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WADA backs Russia’s recently passed anti-doing legislature

November 03, 2016, 21:24 UTC+3 MOSCOW

The bill is yet to be approved by the Russian parliament’s upper house, the Federation Council, and then to be signed by President Vladimir Putin to come into effect

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MOSCOW, November 3. /TASS/. The World Anti-Doping Agency (WADA) supports Russia’s bill envisaging tougher sanctions for encouraging athletes into performance enhancing drugs consumption, WADA’s press service told TASS on Thursday.

A bill tightening responsibility, including to the extent of a criminal liability, for the encouragement of performance enhancing drugs in sports was passed by Russian lawmakers earlier in the day in the final two readings.

The draft law stipulating a criminal responsibility for encouraging athletes to consume performance enhancing drugs was submitted in late March this year with the Russian parliament’s lower house, the State Duma. It was unanimously passed in the first out three readings with the State Duma on June 15. On Thursday morning the bill was passed by the lawmakers in the two remaining readings.

“WADA and its partners in the anti-doping community do, however, strongly encourage governments to introduce laws that penalize those who are trafficking and distributing banned substances; those individuals who are ultimately putting banned substances into the hands of athletes,” the press service said.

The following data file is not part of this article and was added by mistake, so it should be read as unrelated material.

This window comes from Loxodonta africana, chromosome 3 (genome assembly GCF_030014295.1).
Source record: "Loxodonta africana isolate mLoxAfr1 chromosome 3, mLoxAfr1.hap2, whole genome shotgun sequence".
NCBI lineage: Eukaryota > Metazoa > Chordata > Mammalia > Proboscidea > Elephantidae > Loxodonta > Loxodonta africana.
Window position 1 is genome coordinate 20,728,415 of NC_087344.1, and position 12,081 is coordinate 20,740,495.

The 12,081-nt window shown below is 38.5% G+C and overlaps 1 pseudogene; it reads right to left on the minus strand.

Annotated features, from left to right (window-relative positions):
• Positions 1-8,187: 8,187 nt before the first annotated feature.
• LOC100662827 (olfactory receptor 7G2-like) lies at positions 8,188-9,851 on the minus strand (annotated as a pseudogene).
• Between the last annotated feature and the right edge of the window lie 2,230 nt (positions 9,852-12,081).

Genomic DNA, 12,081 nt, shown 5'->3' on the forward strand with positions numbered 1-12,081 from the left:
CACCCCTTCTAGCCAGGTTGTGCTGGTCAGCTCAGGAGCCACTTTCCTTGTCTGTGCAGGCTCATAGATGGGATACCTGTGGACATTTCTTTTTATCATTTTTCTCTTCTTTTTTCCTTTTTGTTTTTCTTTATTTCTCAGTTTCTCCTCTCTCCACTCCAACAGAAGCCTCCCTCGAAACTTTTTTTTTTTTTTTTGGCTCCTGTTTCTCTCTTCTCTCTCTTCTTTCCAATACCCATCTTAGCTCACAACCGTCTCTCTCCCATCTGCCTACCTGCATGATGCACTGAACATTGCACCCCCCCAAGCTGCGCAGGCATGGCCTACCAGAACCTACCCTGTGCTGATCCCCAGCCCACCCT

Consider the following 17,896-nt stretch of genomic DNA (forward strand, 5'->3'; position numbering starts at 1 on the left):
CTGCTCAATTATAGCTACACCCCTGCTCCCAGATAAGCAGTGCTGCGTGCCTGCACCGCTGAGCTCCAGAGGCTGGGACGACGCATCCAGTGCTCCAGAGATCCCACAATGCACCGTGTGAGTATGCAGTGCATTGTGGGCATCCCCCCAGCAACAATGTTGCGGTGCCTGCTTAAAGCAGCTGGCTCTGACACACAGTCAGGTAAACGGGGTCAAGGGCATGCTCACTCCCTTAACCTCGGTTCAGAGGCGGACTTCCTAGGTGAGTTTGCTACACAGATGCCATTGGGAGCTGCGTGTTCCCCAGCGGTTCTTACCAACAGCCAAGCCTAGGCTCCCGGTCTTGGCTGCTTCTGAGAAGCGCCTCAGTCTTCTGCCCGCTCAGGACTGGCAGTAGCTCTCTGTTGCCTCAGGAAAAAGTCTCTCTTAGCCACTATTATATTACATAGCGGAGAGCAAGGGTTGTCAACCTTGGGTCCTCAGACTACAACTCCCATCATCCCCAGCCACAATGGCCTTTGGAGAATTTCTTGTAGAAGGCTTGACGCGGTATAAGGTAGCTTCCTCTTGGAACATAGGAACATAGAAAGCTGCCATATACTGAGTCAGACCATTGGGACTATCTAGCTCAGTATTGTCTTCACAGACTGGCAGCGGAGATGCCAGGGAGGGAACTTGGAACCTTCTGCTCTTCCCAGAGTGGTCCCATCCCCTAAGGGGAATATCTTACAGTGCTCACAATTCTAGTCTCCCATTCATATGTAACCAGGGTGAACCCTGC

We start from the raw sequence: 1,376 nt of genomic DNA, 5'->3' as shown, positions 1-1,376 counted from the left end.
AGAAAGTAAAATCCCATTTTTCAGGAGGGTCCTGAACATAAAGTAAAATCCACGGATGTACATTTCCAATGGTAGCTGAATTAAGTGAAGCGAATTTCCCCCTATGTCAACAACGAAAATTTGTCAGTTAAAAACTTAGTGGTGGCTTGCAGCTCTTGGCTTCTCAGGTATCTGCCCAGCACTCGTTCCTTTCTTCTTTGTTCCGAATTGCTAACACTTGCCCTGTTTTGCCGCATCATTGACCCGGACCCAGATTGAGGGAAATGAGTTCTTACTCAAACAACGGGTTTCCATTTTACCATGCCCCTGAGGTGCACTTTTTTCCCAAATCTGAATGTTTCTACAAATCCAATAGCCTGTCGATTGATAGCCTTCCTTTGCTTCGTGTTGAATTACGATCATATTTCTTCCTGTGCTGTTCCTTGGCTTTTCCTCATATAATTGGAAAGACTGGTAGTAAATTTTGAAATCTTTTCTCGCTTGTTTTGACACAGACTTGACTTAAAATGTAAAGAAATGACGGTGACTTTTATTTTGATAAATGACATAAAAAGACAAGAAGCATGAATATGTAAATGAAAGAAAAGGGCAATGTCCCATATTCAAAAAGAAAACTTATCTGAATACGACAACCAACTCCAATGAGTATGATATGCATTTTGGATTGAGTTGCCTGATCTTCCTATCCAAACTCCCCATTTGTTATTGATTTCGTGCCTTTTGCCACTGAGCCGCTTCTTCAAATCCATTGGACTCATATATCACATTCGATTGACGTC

“This is a commitment..., which allows governments to formally recognize and adhere to the World Anti-Doping Code,” the statement added.

However, the global anti-doping body stated that a criminal responsibility was an excessive penalty to be enforced in regard to athletes.

“WADA does acknowledge that countries that have introduced criminal legislation for doping by athletes have been effective in catching athlete support personnel that possess or traffic performance enhancing drugs,” according to the global agency.

“It seems that, given the threat of being imprisoned, these individuals are often more cooperative with anti-doping authorities,” the agency added.

The bill was initiated by the United Russia and the Liberal Democratic Party of Russia (LDPR) political parties and initially stipulated a financial fine of up to 500,000 rubles (over $7,350 at that time’s foreign currency exchange rate) or a fine equal to six-month income of a person guilty of inducing an athlete into doping consumption.

A person found guilty of encouraging an athlete into doping rule violations could be also suspended from his or her professional activities up to three years, according to the initially proposed draft law.

The bill is yet to be approved by the Russian parliament’s upper house, the Federation Council, and then to be signed by President Vladimir Putin to come into effect.

Almost a year ago year the WADA Independent Commission carried out an investigation in regard to the activities of the Russian Anti-Doping Agency (RUSADA), the All-Russia Athletics Federation (ARAF), the Moscow anti-doping laboratory and the Russian Sports Ministry, and announced the results of the probe on November 9.

The commission accused certain athletes and sports officials of doping abuse and involvement in other activities related to violations of international regulations on performance enhancing substances. The work of the Moscow anti-doping laboratory and RUSADA was eventually suspended

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